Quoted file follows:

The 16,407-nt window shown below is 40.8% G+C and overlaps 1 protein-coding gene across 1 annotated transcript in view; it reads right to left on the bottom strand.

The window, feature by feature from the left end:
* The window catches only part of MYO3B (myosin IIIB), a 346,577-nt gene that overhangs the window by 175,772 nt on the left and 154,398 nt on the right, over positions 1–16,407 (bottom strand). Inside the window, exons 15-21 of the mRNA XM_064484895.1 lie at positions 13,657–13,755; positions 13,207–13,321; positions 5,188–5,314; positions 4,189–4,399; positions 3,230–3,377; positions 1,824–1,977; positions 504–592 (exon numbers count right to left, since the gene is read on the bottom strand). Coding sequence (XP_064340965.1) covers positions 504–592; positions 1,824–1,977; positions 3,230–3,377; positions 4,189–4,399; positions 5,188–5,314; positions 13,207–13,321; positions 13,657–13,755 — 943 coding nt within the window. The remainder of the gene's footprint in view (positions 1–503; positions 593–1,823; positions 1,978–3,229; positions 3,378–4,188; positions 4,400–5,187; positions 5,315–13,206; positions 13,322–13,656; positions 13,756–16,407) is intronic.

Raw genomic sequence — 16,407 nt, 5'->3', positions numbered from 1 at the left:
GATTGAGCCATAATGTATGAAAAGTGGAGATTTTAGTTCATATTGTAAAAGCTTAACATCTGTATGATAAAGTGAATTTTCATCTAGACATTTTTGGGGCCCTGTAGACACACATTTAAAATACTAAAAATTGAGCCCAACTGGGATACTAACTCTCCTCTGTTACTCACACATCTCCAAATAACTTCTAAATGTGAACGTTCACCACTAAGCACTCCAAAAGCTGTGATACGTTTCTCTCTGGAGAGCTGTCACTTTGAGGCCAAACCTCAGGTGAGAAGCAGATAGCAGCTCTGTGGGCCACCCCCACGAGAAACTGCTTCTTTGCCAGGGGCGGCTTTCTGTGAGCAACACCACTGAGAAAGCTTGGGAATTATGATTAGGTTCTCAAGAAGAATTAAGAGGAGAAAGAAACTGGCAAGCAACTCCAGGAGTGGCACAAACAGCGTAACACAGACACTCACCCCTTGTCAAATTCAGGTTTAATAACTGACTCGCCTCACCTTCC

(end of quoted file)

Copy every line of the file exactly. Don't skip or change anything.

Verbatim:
The 16,407-nt window shown below is 40.8% G+C and overlaps 1 protein-coding gene across 1 annotated transcript in view; it reads right to left on the bottom strand.

The window, feature by feature from the left end:
* The window catches only part of MYO3B (myosin IIIB), a 346,577-nt gene that overhangs the window by 175,772 nt on the left and 154,398 nt on the right, over positions 1–16,407 (bottom strand). Inside the window, exons 15-21 of the mRNA XM_064484895.1 lie at positions 13,657–13,755; positions 13,207–13,321; positions 5,188–5,314; positions 4,189–4,399; positions 3,230–3,377; positions 1,824–1,977; positions 504–592 (exon numbers count right to left, since the gene is read on the bottom strand). Coding sequence (XP_064340965.1) covers positions 504–592; positions 1,824–1,977; positions 3,230–3,377; positions 4,189–4,399; positions 5,188–5,314; positions 13,207–13,321; positions 13,657–13,755 — 943 coding nt within the window. The remainder of the gene's footprint in view (positions 1–503; positions 593–1,823; positions 1,978–3,229; positions 3,378–4,188; positions 4,400–5,187; positions 5,315–13,206; positions 13,322–13,656; positions 13,756–16,407) is intronic.

Raw genomic sequence — 16,407 nt, 5'->3', positions numbered from 1 at the left:
GATTGAGCCATAATGTATGAAAAGTGGAGATTTTAGTTCATATTGTAAAAGCTTAACATCTGTATGATAAAGTGAATTTTCATCTAGACATTTTTGGGGCCCTGTAGACACACATTTAAAATACTAAAAATTGAGCCCAACTGGGATACTAACTCTCCTCTGTTACTCACACATCTCCAAATAACTTCTAAATGTGAACGTTCACCACTAAGCACTCCAAAAGCTGTGATACGTTTCTCTCTGGAGAGCTGTCACTTTGAGGCCAAACCTCAGGTGAGAAGCAGATAGCAGCTCTGTGGGCCACCCCCACGAGAAACTGCTTCTTTGCCAGGGGCGGCTTTCTGTGAGCAACACCACTGAGAAAGCTTGGGAATTATGATTAGGTTCTCAAGAAGAATTAAGAGGAGAAAGAAACTGGCAAGCAACTCCAGGAGTGGCACAAACAGCGTAACACAGACACTCACCCCTTGTCAAATTCAGGTTTAATAACTGACTCGCCTCACCTTCC